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Rants, Raves and Occasional Reviews

TORONTO, ON – Despite the title of my column, my week in Toronto left me with nothing to rant about (theatrically speaking) since I thoroughly enjoyed all the productions I saw, including The Government Inspector, Home Child, and Our Town.

Although, as for “Our Town”, we also saw “The Government Inspector” in preview, it was an excellent production. As my companion commented, “when Morris Panych hits the mark, he hits it with full force”.  His adaptation of Gogol’s play and his direction of this Soulpepper production is pure delight.    

Completed in 1836, The Government Inspector is based on the often used device of mistaken identity. However, as the program notes indicate, Gogol creates “characters of a depth and complexity rarely seen in farces”.   Since Soulpepper is a repertory company, many of these actors are also currently playing in Wilder’s Our Town, and this only helps to see their range of abilities and talents.  Nancy Palk again deserves special mention for her overbearing, sexualized and just plain cruel mother who looked like a Wonderland queen come to life. The contrast between the expressionless immobility of her face as the dead Mrs. Gibbs in Act 3 of Our Town and her over –the-top Anna was great to watch.

Ken MacDonald’ s angled set, reminiscent of The Cabinet of Dr. Calgiari, created a quirky expressionistic ambience, amidst which the hilarity and meta-theatricality of Panych’s script played out perfectly, reminding us, as my companion observed wistfully as she pulled out a stack pf papers to be read before her next class,  that creating theatre is fun. It is ironic, that in this play which was great entertainment and quite hilarious in parts,, one of the best aspects was actually the scene changes, with their musical accompaniment, delightful choreography and broken fourth wall.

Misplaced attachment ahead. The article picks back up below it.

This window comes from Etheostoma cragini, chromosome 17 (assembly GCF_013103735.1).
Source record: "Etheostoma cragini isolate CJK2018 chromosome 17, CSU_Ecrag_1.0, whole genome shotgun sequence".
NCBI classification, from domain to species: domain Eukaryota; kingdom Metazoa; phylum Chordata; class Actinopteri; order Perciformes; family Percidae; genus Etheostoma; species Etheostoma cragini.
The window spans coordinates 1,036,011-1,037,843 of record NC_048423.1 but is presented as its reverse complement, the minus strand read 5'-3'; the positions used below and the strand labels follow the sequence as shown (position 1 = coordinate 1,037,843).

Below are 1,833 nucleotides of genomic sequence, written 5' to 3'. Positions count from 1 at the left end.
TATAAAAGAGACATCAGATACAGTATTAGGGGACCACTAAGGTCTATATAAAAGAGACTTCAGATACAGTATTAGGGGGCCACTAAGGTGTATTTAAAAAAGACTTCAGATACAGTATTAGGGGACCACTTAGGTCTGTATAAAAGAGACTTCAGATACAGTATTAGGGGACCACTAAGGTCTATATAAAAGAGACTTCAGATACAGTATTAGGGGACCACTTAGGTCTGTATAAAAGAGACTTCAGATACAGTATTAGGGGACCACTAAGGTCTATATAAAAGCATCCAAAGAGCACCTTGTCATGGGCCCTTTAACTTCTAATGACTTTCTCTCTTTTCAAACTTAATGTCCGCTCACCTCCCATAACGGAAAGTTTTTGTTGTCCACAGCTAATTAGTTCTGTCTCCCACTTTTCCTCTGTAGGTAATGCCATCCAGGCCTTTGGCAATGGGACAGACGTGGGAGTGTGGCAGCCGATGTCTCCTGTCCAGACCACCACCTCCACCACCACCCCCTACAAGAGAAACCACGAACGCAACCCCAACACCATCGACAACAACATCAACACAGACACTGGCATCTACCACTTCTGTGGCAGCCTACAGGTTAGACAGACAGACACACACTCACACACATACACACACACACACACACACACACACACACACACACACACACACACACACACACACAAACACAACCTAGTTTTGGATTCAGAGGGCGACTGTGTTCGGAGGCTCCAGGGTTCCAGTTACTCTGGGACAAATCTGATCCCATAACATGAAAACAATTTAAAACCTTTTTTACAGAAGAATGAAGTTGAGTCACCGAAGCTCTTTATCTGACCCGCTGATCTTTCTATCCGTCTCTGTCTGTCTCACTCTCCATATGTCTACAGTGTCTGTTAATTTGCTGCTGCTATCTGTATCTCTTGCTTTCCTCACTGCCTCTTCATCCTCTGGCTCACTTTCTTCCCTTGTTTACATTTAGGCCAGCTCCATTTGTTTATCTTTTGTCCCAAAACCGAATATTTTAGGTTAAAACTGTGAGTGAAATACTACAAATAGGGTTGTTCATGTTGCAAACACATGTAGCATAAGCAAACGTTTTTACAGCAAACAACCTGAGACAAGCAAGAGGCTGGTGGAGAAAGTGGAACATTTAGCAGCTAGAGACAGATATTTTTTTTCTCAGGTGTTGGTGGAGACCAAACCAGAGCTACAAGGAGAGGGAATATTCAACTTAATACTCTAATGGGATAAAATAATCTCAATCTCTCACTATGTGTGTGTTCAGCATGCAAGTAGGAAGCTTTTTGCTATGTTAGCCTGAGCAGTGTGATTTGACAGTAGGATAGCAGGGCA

Home Child, the new play by Joan MacLeod, directed by Martha Henry and playing at Canstage’s Bluma Appel Theatre, was a total contrast in style and texture to The Inspectpr General, but another superb theatrical experience. Commissioned and developed by the Play Development Department of Canstage, it is a poignant dramatization of aspects of the history of the 100,000 Home Children, sent to Canada from Great Britain between1868 and 1930. The haunting memories of Katie, a little girl parted from her older brother, Jackie, as he leaves for Canada, thread through the present day action as Lorna, daughter of the frail and elderly Jackie, now known as Alistair, searches for the long last aunt, that she had never before known about.

I found the first act lacking in tension and very slow to gain momentum. By intermission I was wondering where the play was going to go. But the second act redeemed the play and on several occasions I was moved to tears. Interestingly, despite the realism and historical roots of the play, the set with its imaginary walls delimiting the house and rooms, enhanced the impact of the memory theme that wove constantly throughout the play.

So all in all I had a fun week in Toronto, with some excellent theatre experiences.